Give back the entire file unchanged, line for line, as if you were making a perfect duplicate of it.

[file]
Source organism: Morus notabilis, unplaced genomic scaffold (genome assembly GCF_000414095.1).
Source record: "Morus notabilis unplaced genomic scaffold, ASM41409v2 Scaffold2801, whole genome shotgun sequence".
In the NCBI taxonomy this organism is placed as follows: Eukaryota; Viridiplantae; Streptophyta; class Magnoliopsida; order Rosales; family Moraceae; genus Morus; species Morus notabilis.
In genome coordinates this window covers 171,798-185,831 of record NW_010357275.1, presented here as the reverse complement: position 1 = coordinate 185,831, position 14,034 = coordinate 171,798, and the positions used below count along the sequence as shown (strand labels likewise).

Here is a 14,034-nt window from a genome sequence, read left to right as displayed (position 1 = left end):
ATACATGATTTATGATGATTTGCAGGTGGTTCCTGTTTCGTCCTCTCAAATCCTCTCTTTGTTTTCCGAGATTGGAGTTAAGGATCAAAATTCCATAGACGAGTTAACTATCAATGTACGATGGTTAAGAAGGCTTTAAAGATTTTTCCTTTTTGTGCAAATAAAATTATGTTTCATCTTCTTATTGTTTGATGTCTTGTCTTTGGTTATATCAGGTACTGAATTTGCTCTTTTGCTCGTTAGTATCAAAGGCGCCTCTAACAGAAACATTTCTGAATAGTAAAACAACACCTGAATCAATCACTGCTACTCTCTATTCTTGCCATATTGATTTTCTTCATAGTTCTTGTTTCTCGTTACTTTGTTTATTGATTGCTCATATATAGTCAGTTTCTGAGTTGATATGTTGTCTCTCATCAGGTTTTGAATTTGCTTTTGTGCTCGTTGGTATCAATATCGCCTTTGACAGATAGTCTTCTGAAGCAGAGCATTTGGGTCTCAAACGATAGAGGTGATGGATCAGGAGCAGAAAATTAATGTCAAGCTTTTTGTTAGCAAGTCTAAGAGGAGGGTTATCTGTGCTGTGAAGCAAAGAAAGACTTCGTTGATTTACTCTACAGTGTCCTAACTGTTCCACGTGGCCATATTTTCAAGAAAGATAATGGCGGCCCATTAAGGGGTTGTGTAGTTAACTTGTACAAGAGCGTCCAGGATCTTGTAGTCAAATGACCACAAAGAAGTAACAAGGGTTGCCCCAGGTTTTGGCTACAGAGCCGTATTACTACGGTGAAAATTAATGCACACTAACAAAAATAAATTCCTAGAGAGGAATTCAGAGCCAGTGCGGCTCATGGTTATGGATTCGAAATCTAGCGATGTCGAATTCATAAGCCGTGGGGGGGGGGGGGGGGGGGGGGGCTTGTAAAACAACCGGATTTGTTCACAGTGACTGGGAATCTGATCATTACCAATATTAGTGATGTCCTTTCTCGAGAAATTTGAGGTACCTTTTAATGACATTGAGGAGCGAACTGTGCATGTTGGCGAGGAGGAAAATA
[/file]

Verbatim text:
Source organism: Morus notabilis, unplaced genomic scaffold (genome assembly GCF_000414095.1).
Source record: "Morus notabilis unplaced genomic scaffold, ASM41409v2 Scaffold2801, whole genome shotgun sequence".
In the NCBI taxonomy this organism is placed as follows: Eukaryota; Viridiplantae; Streptophyta; class Magnoliopsida; order Rosales; family Moraceae; genus Morus; species Morus notabilis.
In genome coordinates this window covers 171,798-185,831 of record NW_010357275.1, presented here as the reverse complement: position 1 = coordinate 185,831, position 14,034 = coordinate 171,798, and the positions used below count along the sequence as shown (strand labels likewise).

Here is a 14,034-nt window from a genome sequence, read left to right as displayed (position 1 = left end):
ATACATGATTTATGATGATTTGCAGGTGGTTCCTGTTTCGTCCTCTCAAATCCTCTCTTTGTTTTCCGAGATTGGAGTTAAGGATCAAAATTCCATAGACGAGTTAACTATCAATGTACGATGGTTAAGAAGGCTTTAAAGATTTTTCCTTTTTGTGCAAATAAAATTATGTTTCATCTTCTTATTGTTTGATGTCTTGTCTTTGGTTATATCAGGTACTGAATTTGCTCTTTTGCTCGTTAGTATCAAAGGCGCCTCTAACAGAAACATTTCTGAATAGTAAAACAACACCTGAATCAATCACTGCTACTCTCTATTCTTGCCATATTGATTTTCTTCATAGTTCTTGTTTCTCGTTACTTTGTTTATTGATTGCTCATATATAGTCAGTTTCTGAGTTGATATGTTGTCTCTCATCAGGTTTTGAATTTGCTTTTGTGCTCGTTGGTATCAATATCGCCTTTGACAGATAGTCTTCTGAAGCAGAGCATTTGGGTCTCAAACGATAGAGGTGATGGATCAGGAGCAGAAAATTAATGTCAAGCTTTTTGTTAGCAAGTCTAAGAGGAGGGTTATCTGTGCTGTGAAGCAAAGAAAGACTTCGTTGATTTACTCTACAGTGTCCTAACTGTTCCACGTGGCCATATTTTCAAGAAAGATAATGGCGGCCCATTAAGGGGTTGTGTAGTTAACTTGTACAAGAGCGTCCAGGATCTTGTAGTCAAATGACCACAAAGAAGTAACAAGGGTTGCCCCAGGTTTTGGCTACAGAGCCGTATTACTACGGTGAAAATTAATGCACACTAACAAAAATAAATTCCTAGAGAGGAATTCAGAGCCAGTGCGGCTCATGGTTATGGATTCGAAATCTAGCGATGTCGAATTCATAAGCCGTGGGGGGGGGGGGGGGGGGGGGGGCTTGTAAAACAACCGGATTTGTTCACAGTGACTGGGAATCTGATCATTACCAATATTAGTGATGTCCTTTCTCGAGAAATTTGAGGTACCTTTTAATGACATTGAGGAGCGAACTGTGCATGTTGGCGAGGAGGAAAATA